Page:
The EGPS recognizes that transparency and accountability are essential prerequisites for an inclusive and sustainable sector. EGPS has supported: Mongolia, Nigeria, Peru, Philippines and Senegal, all of which achieved satisfactory progress, meaning that all aspects of each EITI requirement have been implemented and the broader objectives of EITI requirements have been fulfilled. EGPS also provided funding for many countries that are part of a larger group achieving meaningful progress, whereby significant aspects of each requirement have been implemented and the broader objectives of the requirements are being fulfilled. These countries’ successes represent significant milestones in the journey towards a transparent, accountable sector globally.

“Accelerating progress towards the routine disclosure of data through government and company systems is a strategic priority for the EITI. There are so many benefits to be gained from this approach, not least the potential to generate more useable and timely data. But there are also obstacles, including capacity. By extending and expanding the EGPS, donors and the World Bank are making an essential contribution to this agenda.” - Mark Robinson, Executive Director, EITI

 

Gender gaps in asset ownership, labor, livelihoods, social norms, legislation and decision-making mean that men and women are affected by extractive industries’ activities in different ways. At the level of international extractives companies, gender gaps are present at technical and executive levels. The challenge of ensuring the benefits from extractive industries are equitable for men and women is multi-dimensional and complex.  

The Extractives Global Programmatic Support (EGPS) Multi-Donor Trust Fund seeks to maximize the benefits of extractive industries for all, in the belief that everyone should benefit from extractive industries, including the poorest and most vulnerable. The EGPS has a specific commitment to gender-sensitive programming, whereby the Trust Fund leverages project activities to deliver equal access to employment and income for women. Meanwhile EGPS grants are focused on improving the workplace environment for women and support women’s voice and agency. The Trust Fund also provides resources to develop and update new project preparation materials, increasing gender analysis and responses in lending operations.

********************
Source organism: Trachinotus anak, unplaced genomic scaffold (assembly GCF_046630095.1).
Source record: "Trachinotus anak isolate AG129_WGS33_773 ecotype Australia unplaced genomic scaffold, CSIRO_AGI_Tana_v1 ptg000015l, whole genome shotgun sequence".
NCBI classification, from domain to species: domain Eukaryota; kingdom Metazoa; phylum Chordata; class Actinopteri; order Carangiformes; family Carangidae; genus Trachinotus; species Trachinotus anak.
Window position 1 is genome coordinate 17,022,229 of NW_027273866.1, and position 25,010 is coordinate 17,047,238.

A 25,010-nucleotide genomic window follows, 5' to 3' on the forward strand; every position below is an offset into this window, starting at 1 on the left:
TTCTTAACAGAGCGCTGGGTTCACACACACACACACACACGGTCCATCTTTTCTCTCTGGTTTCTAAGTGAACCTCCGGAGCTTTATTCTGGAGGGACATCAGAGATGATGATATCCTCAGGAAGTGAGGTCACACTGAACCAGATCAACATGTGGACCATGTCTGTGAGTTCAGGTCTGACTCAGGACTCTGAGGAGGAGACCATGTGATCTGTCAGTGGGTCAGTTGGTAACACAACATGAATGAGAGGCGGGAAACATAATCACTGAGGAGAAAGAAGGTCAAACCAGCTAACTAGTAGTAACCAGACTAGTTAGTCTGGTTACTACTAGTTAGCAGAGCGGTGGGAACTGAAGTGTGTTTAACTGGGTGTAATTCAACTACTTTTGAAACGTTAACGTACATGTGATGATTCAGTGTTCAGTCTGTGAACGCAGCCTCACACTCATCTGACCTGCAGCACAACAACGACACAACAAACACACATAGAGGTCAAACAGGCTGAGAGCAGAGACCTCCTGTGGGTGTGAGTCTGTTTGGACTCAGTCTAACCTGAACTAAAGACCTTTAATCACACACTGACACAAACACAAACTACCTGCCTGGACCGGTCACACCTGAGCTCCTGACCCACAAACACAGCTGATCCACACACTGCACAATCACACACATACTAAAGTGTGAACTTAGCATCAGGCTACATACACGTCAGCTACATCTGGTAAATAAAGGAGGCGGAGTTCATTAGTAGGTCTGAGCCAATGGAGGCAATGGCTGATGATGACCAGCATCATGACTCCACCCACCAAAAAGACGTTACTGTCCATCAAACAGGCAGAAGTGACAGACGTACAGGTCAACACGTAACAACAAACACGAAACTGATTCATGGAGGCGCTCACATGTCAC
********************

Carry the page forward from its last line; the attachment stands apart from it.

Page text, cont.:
In June 2018, The World Bank Group hosted the first global conference on Gender and Oil, Gas and Mining: New Frontiers of Progress, Challenges and Solutions, with more than 150 participants from a range of countries. Please click here to read more about the conference and here to view a video summarizing the event. 

PLEASE NOTE EXTENSION OF EGPS GRANT DEADLINE DUE TO THE CORONAVIRUS (COVID-19)

The Extractives Global Programmatic Support (EGPS) opened its Call for Proposals on March 16, 2020, with a closing date for all proposals to be submitted to egps@worldbank.org by April 13, 2020. Due to the coronavirus (COVID-19) pandemic and the additional challenges it poses to coordinating grant proposals during this time, EGPS has now extended this deadline to April 27, 2020.

EGPS finances both Recipient-Executed (RE) and Bank-Executed (BE) grants:

  • Recipient-Executed (RE) refers to all projects that produce a product that is to be owned by the recipient. Government institutions and eligible CSOs or non-governmental organizations (NGOs) can propose and implement these grants.
  • Bank-Executed grants (BE) are proposed and implemented by World Bank staff and tend to finance knowledge work or capacity building.

Please note the below selection criteria for EGPS grants:

  • In the first stage of the screening process, proposals are assessed based upon the following: they should be ready for implementation; demonstrate a clear demand and strong government ownership; show consistency with the relevant World Bank Country Partnership Framework and approval by the World Bank country management unit.
  • In the second stage of the screening process, proposals are assessed based upon the following: their ability to show measurable impact; their clear monitoring and evaluation of EGPS performance indicators and their strategic alignment with other World Bank work.
  • If a proposal is Bank-Executed, it must demonstrate a clearly defined audience and dissemination plan and have the potential to spark innovation and inform extractive industries reform measures.

If you wish to apply for an EGPS grant, please contact EGPS@worldbank.org for further information and instructions.   





Contacts
Sven Ulrich Renner
Email
Clare Murphy-McGreevey
Email